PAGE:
Note that I am specifically addressing the question you posed, about "outlets". IO believe that attention to "outlets" is misguided. Focus should be on the regulation about "the HOA not being responsible for water leaks between units or interior damage", which is what they are invoking. By your description, the hole in the pipe which constitutes the source of the leak was behind the wall. The problem is that "between units" can have two very different meanings, one being "from one unit to another", and the other is "which takes place in the area that exists between units". Since you do not own the area behind the walls (presumably: property descriptions can be less than totally clear), there was no leak from one unit to the other. There was a leak which took place in the space between units. The definitions for the project clearly indicate that such behind-the-wall stuff is "common area".

If a breech in the drain pipe occurs outside the wall and leaked into the unit below, that would be a leak outside the common are, and would be a leak between units in the "from one to the other" sense, although the water would have to pass through the common area. But if it originated on the other side of the wall, it originated in the common area which is always present between units. Suppose, being devil's advocate, that you own not just the stuff inside the walls but also the stuff behind the walls, up to the next unit's walls. But if you apply that analysis of property boundaries, then the adjacent unit's property is the stuff inside his walls and between, up to your walls, so unless you are very special, you don't own the area between the walls.

So to reiterate, "outlet" is a irrelevant. What matters is the interpretation of "leak between". Under neither interpretation of that expression is a leak behind the wall the responsibility of the person "upstairs".

  • If you do an image search for "natural gas outlet" you get images of pipes. It seems clear to me from the context that "outlets" here is supposed to apply to all utilities, not only to "other utility installations" or even "wires and other utility installations." That is, it applies to the whole list, and denotes the connections between the common conduits (and the like) and the unit itself. – phoog Feb 3 '17 at 19:32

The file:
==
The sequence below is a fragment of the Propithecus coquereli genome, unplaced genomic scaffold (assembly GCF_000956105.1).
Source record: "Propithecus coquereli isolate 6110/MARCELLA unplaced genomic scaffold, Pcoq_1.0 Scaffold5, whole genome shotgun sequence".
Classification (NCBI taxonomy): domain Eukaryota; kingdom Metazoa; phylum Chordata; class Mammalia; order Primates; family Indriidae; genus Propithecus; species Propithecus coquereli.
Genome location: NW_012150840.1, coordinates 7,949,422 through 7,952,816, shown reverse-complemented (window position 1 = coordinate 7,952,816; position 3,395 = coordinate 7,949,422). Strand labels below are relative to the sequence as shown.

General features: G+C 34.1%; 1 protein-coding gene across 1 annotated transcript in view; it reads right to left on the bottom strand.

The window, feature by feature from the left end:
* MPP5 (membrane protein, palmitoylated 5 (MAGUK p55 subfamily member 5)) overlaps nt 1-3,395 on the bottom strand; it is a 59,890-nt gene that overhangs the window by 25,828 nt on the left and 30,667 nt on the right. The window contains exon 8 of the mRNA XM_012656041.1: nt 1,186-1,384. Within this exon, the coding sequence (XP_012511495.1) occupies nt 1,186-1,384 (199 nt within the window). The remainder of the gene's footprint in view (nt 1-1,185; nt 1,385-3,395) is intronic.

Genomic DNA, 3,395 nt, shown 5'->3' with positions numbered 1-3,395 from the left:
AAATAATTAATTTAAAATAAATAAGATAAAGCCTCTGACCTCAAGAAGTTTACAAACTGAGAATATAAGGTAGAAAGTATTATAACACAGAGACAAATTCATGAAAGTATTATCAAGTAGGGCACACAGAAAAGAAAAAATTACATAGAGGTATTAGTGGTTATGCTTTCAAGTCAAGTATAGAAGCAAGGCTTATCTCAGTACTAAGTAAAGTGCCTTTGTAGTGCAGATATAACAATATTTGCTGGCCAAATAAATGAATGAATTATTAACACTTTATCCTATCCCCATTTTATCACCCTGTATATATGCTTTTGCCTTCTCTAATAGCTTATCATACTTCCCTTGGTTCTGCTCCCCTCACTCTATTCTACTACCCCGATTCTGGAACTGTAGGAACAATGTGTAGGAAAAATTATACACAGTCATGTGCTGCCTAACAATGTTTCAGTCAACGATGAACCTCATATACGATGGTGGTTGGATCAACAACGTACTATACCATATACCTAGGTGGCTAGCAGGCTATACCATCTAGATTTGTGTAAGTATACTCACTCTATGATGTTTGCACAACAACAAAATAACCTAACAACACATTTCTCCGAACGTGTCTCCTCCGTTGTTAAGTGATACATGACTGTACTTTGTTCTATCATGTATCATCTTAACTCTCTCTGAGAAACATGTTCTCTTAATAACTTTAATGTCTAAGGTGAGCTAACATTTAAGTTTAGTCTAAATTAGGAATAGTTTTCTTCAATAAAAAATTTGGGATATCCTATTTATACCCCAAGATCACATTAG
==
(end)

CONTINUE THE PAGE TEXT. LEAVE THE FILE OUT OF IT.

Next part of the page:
• @phoog right but how do you define what this connection is? e.g. just the literal threaded angle stop or valve sticking out of my wall? Or the pipe all the way through my wall to the main line? Or something inbetween? That's the million dollar question – John Henry Downing Feb 3 '17 at 21:47
  • @user6726 Thank you for the very detailed reply & update. I like your approach, although I think it brings us back full circle to defining what is a "unit", which is defined in a one sense as everything in the Condo Plan's "unit definition", and in another as things NOT in the plan's "common area" definition. Since "common area"'s definition carved out outlets... here I am. – John Henry Downing Feb 3 '17 at 22:49
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To get really technical: a sewer is an underground pipe for the carriage of sewage owned by a utility - a pipe that carries sewage that is privately owned is a sanitary drain (if underground) or sanitary plumbing (if above ground). The pipe that leaked is therefore part of the building's sanitary plumbing. That said, I don't think that the use of the word "Sewer" in the engineer's certificate is meant in that very technical way because it doesn't make sense to be describing something as being owned by the HOA when, by definition, it has to belong to the sewerage utility. Besides the guy is a civil engineer and what they generally know about building services you could fit in a matchbox without taking the matches out first.

In context, an "outlet" is the thing that delivers or removes the stuff carried by the building service: a power point for electrical, a data point for comms, a diffuser for air, a faucet for water and a plug and waste for sewage. My reading of it is that you are responsible for your sink up to and including the waste that is fixed to the bottom and that the union that is part of the HOA's pipe screws onto, you are not even responsible for the trap beneath the sink let alone the pipe in the wall.

  • Thank you @Dale M. Yes, that was where my understanding was going as well. Can you find me a nice reference for this definition of an outlet that I can cite/reference just to be complete? – John Henry Downing Feb 3 '17 at 17:08
  • Underground pipes on a property that service buildings on the property are the responsibility of the owner, not the utility. Once it gets to the street, then it's the utility's pipe and their responsibility. That's why I've had to fix my sewer pipe on my property and why the gas company wants me to buy 'insurance' for the gas pipes on my property. – mkennedy Feb 5 '17 at 1:44
  • @mkennedy this is a condo so it's a question of whether it's me as the unit-owner of them as the common-area owner – John Henry Downing Feb 10 '17 at 17:49